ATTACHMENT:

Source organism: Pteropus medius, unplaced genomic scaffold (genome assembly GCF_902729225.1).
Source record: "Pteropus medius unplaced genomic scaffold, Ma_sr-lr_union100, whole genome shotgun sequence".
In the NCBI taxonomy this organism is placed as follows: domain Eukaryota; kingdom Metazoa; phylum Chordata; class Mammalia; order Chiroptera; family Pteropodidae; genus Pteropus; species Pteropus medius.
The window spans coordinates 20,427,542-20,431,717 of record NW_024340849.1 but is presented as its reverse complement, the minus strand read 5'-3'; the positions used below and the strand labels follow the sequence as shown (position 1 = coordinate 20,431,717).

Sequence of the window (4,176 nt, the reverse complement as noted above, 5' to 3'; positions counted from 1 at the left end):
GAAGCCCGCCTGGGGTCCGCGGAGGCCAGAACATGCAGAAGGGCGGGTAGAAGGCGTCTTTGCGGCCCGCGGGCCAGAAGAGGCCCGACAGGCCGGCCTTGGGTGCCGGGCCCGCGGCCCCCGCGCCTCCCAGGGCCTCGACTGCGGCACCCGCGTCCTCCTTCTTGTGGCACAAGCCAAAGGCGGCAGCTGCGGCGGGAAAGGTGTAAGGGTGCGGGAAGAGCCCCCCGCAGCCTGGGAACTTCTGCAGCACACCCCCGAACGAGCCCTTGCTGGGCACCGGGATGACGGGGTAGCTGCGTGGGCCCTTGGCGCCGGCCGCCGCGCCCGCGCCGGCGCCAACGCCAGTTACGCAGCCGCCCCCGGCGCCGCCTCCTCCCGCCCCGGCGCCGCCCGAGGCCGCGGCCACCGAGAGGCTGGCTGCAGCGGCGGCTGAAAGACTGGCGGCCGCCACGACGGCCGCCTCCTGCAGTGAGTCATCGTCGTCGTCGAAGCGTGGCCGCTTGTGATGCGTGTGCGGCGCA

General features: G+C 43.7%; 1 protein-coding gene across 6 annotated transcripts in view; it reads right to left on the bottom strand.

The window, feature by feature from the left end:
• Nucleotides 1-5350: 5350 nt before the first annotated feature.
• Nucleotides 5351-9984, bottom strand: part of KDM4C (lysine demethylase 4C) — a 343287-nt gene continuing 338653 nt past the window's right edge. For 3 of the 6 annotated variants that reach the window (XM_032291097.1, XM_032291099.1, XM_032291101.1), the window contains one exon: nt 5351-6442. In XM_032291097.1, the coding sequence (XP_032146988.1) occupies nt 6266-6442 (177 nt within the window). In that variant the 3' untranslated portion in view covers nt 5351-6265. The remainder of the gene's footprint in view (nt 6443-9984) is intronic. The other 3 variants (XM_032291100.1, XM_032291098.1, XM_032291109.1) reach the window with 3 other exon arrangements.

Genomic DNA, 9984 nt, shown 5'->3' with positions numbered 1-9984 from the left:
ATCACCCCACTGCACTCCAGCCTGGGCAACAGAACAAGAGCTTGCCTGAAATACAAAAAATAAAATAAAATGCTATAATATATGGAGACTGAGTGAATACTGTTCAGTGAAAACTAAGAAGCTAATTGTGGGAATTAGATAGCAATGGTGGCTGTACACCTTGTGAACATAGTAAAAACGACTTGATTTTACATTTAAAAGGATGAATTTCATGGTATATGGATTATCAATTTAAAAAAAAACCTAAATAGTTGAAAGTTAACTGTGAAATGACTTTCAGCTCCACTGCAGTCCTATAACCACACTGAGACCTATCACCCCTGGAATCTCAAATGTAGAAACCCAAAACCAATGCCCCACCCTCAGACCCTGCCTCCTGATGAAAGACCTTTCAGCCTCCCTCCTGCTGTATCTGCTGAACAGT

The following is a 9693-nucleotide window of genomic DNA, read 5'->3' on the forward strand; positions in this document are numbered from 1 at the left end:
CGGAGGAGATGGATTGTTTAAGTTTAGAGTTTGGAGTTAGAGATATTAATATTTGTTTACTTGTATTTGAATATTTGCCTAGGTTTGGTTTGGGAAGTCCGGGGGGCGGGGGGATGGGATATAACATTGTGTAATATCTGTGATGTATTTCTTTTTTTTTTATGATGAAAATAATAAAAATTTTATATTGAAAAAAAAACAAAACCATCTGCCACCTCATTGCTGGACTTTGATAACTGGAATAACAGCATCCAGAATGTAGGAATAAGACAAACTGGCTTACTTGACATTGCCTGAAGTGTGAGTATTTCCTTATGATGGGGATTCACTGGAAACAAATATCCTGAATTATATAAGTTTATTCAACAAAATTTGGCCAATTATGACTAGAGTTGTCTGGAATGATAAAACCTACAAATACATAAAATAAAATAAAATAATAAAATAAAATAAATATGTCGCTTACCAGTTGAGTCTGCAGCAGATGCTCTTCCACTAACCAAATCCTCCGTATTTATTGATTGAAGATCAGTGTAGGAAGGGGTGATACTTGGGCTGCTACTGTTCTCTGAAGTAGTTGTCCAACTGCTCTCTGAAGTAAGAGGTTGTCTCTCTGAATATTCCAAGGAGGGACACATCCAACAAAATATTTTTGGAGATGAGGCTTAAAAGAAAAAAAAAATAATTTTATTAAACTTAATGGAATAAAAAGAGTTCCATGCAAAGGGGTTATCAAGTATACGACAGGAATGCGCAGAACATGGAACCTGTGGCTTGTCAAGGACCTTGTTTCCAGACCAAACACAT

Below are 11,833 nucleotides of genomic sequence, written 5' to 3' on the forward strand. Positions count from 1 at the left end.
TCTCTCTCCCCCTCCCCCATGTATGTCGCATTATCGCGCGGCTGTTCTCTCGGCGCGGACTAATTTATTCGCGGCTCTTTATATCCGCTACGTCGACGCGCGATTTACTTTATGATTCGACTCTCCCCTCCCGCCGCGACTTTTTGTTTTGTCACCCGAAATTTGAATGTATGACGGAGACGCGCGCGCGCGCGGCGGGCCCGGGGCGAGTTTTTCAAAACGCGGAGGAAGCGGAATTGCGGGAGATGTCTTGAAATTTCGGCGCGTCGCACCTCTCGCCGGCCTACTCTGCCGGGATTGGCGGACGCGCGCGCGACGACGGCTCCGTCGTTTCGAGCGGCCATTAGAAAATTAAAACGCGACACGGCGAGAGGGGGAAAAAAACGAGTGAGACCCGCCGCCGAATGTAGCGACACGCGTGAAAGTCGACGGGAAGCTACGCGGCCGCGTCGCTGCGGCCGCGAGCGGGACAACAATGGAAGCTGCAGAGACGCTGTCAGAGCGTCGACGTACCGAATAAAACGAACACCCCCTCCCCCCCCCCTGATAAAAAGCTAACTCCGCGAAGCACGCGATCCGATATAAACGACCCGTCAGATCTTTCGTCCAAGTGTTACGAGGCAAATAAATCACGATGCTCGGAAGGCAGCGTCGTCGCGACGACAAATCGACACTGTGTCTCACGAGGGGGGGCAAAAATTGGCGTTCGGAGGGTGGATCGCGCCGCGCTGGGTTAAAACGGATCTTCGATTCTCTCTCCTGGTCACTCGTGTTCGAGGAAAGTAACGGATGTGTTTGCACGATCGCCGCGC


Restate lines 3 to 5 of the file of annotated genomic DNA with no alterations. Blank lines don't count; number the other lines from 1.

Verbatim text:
In the NCBI taxonomy this organism is placed as follows: domain Eukaryota; kingdom Metazoa; phylum Chordata; class Mammalia; order Chiroptera; family Pteropodidae; genus Pteropus; species Pteropus medius.
The window spans coordinates 20,427,542-20,431,717 of record NW_024340849.1 but is presented as its reverse complement, the minus strand read 5'-3'; the positions used below and the strand labels follow the sequence as shown (position 1 = coordinate 20,431,717).

Sequence of the window (4,176 nt, the reverse complement as noted above, 5' to 3'; positions counted from 1 at the left end):